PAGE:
FOCUS: Are protests an effective way to advocate against acts of gun violence?

Students often perceive the debate over gun violence as the responsibility of adults and political figures. Students, however, can participate in the conversation. One of the ways students can get more involved in gun safety discussion is by protesting, according to junior Chloe Nguyen.

“I believe that when there is corruption or when there is something wrong with society or government, that you should rebel, that you should do something about it,” Nguyen said.

In recent years, school shootings have become a much bigger conversation, resulting in more actions being taken to ensure that students’ voices are heard. In Feb. 2018, the Parkland shooting at Marjory Stoneman Douglas High School killed 17 and injured 14, evoking nationwide protests. According to Facing History and Ourselves, students protested to stop the sale of high-capacity magazines and advocated for additional laws that require background checks for all gun purchases and a law to ban the sale of assault weapons.

“The students are the newer generations. We are the future,” Nguyen said. “We can look back on our mistakes and we can improve them. I’m not saying older people can’t, but I’m saying we are the future.”

Along with the Parkland shooting, according to The New York Times, 19 children and two teachers were killed May 24, 2022 in Uvalde County, Texas.

Protests arose after the Uvalde shooting, bringing the spotlight back onto gun violence and gun control. Relatives of the victims protested the police, claiming incompetence. Police video footage revealed that officers were hesitant to confront the gunman, resulting in more deaths, which angered many, including the victims’ families.

Some students believe that protests are an accessible and effective way for students to get involved with issues like gun violence. Nguyen believes that protests are a positive and effective way of beginning change.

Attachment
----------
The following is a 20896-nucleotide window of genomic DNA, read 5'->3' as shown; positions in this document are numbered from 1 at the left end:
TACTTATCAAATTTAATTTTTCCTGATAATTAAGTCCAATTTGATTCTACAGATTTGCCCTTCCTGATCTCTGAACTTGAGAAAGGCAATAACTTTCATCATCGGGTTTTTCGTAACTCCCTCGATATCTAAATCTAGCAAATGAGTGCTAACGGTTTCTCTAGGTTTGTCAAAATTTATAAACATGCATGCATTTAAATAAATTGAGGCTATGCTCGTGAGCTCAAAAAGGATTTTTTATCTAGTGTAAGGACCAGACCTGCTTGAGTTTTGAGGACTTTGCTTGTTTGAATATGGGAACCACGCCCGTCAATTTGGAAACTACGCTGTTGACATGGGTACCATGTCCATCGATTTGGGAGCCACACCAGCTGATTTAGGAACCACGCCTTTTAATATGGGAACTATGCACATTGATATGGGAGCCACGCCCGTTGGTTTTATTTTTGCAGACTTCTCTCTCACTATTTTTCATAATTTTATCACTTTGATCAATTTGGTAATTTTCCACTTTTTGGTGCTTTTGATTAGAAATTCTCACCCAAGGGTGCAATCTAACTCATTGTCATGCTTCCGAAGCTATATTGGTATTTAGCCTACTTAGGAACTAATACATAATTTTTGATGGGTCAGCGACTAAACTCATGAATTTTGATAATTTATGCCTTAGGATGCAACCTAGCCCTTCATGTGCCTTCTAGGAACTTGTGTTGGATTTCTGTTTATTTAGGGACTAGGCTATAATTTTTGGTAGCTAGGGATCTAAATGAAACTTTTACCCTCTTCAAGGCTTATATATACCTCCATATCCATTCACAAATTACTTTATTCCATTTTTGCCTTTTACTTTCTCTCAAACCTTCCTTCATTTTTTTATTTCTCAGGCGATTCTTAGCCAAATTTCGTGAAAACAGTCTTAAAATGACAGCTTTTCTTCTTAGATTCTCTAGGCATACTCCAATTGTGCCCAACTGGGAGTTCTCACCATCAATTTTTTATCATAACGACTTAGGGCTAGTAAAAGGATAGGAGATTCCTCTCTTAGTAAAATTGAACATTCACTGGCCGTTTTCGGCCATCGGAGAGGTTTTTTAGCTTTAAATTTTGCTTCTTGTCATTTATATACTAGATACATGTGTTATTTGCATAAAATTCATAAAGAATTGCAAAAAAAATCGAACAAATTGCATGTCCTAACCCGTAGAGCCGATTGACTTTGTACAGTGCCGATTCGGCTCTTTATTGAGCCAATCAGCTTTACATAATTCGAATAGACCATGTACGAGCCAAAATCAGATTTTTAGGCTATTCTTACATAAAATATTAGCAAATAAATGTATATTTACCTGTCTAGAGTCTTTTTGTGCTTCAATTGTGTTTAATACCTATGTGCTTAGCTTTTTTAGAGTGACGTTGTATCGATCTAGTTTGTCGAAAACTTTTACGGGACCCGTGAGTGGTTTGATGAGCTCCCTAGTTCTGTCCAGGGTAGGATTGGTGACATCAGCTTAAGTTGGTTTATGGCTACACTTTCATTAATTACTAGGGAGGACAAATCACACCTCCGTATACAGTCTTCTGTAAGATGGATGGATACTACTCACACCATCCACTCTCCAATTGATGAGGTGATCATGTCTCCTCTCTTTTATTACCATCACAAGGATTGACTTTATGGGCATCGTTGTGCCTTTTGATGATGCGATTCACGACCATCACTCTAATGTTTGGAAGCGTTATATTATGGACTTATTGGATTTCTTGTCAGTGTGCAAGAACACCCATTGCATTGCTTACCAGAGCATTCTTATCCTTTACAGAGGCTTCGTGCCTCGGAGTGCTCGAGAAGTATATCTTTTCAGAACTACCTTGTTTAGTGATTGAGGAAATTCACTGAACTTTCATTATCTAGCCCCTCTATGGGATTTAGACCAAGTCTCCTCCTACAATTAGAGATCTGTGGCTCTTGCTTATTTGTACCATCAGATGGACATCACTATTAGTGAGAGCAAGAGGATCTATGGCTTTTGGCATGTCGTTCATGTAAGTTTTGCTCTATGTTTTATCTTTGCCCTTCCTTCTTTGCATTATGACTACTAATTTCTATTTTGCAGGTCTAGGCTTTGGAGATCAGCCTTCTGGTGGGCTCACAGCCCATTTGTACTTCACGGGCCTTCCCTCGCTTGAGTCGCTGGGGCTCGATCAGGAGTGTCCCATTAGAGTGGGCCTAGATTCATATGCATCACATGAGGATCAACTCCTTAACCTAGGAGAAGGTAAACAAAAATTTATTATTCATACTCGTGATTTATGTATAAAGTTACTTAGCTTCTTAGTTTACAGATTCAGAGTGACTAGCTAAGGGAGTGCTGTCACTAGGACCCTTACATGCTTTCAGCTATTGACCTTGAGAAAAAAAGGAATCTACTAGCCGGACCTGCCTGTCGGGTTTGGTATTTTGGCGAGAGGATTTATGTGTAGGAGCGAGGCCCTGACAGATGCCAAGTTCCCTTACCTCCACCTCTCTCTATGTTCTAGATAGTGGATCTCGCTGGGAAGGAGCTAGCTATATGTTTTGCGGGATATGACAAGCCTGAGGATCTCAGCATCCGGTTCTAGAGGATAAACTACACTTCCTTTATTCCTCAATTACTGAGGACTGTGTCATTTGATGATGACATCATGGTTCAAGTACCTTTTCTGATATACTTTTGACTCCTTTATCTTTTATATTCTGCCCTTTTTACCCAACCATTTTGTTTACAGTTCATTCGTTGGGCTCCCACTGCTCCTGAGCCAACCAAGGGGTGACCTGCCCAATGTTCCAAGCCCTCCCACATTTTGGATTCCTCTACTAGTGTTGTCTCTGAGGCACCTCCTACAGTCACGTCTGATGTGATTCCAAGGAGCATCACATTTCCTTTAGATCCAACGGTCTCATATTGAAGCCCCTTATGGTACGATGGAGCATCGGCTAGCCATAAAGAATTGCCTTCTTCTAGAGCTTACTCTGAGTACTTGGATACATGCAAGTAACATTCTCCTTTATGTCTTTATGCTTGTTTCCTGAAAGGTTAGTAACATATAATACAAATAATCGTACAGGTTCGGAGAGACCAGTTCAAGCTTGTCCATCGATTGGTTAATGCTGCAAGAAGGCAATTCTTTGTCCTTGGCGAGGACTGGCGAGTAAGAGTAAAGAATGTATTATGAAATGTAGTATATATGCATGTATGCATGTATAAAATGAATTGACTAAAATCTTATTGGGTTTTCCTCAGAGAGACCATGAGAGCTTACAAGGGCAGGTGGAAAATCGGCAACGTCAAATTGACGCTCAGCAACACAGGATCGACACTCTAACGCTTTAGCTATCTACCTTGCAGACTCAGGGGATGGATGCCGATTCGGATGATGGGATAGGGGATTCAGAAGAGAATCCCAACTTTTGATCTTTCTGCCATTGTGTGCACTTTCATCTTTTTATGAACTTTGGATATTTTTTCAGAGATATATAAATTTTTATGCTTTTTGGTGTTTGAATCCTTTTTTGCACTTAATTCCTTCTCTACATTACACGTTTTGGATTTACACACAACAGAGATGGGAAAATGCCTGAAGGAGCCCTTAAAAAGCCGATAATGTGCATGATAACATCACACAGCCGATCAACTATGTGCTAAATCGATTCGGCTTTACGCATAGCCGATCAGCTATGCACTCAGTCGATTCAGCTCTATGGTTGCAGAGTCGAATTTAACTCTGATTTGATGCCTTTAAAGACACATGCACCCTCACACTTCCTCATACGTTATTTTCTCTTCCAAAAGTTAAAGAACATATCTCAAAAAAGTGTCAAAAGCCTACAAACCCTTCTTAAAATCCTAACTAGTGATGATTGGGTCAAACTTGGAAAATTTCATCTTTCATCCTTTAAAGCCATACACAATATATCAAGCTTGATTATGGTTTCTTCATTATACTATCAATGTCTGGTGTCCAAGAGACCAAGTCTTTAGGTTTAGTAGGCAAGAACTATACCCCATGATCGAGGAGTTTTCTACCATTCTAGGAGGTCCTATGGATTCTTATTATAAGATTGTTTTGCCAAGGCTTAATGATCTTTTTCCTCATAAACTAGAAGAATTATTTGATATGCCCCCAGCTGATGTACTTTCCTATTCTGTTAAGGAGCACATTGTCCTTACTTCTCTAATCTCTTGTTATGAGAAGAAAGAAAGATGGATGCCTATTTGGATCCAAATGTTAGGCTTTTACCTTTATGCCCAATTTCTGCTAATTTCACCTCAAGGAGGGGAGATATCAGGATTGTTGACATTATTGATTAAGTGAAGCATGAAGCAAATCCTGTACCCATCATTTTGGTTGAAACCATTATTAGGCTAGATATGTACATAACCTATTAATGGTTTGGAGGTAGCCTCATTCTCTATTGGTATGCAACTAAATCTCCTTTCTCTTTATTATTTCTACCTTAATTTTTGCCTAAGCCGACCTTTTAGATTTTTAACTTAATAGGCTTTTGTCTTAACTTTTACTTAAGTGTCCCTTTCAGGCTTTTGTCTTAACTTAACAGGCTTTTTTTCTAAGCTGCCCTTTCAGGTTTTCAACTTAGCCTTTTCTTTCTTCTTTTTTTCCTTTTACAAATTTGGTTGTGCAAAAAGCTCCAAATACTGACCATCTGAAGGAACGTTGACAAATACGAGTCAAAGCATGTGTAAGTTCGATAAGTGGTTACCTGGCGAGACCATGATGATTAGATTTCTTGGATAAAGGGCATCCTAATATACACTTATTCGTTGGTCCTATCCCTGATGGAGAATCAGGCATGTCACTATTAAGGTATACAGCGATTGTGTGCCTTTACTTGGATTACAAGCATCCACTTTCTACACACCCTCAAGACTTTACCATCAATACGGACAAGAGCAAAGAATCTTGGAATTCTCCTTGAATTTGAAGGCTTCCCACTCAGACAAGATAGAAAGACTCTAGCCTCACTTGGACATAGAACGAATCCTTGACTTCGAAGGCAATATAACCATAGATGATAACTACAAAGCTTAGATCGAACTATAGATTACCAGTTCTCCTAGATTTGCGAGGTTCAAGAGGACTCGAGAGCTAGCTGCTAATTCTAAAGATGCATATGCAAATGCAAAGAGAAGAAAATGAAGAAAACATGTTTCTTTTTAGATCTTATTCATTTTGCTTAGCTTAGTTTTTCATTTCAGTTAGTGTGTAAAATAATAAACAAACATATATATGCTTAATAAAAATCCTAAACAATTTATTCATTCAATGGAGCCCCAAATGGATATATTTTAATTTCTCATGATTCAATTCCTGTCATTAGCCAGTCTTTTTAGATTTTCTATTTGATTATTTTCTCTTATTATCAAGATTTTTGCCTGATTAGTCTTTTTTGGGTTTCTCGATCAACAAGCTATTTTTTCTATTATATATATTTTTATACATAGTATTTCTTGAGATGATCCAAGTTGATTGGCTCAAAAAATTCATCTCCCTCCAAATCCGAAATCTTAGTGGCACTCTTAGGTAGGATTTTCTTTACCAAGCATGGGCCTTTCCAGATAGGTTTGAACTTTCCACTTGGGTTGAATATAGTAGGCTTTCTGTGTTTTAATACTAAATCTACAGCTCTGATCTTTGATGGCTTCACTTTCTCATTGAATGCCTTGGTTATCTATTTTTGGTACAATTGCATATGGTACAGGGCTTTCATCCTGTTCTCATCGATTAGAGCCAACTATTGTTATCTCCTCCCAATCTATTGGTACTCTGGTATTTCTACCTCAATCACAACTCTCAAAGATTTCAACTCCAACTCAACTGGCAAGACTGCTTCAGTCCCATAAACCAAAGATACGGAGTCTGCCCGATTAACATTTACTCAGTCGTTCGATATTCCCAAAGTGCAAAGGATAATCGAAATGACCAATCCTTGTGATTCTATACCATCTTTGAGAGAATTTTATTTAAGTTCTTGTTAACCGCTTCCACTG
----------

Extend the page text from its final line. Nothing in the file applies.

“Even if people think it (protests) doesn’t work, at least you’re trying to influence a group of people, and maybe that can start a movement or some sort of change” Nguyen said.

However, some feel that protesting is the least effective way of advocating. Exploring computer science and digital media teacher Brian Van Dyck shares this viewpoint.

“They (protests) actually have caused more damage, including deaths, as gun violence itself is in the hands of criminals,” Van Dyck said. “Criminal behavior does not beget criminal behavior.”

Some believe that in place of protests, prioritizing mental health in classrooms can lend a hand in creating safer schools by reducing feelings of hatred and revenge, which often result in school shootings.

“I think students can make their workplace a lot safer just so we don’t feel the need to protect ourselves,” Nguyen said.

According to the California School Boards Association, minimizing fear, including gun violence and bullying, will assist in creating a safer, more supportive school environment.

As a result of the increased conversation surrounding gun safety, on July 21, President Biden created “The Safer American Plan,” intending to fund the police to promote effective prosecution of crimes, invest in additional crime prevention and a fairer criminal justice system and lastly, keeping dangerous firearms out of dangerous hands.

Increased gun laws prove to be an effective way of decreasing gun violence, according to the California State Portal, which states Californians are 25% less likely to die in a mass shooting due to increased firearm laws and policies.

Although increased gun laws have made an impact on reducing violence in schools and the U.S. as a whole, Van Dyck advocates that there is always the fear that no one can do enough to stop violent attacks.

“History has shown that people that want to do bad things are going to do bad things no matter what,” Van Dyck said.

This is why advocating and prioritizing mental health in schools is an important issue for many students, according to Nguyen.

“Because from what I’ve heard, a lot of school shootings happen because a kid is being bullied and doesn’t have a safe school place,” Nguyen said.“So they (students) feel the need to take revenge. I think students can help out each other instead of bullying each other and make everyone feel like they need to protect themselves.”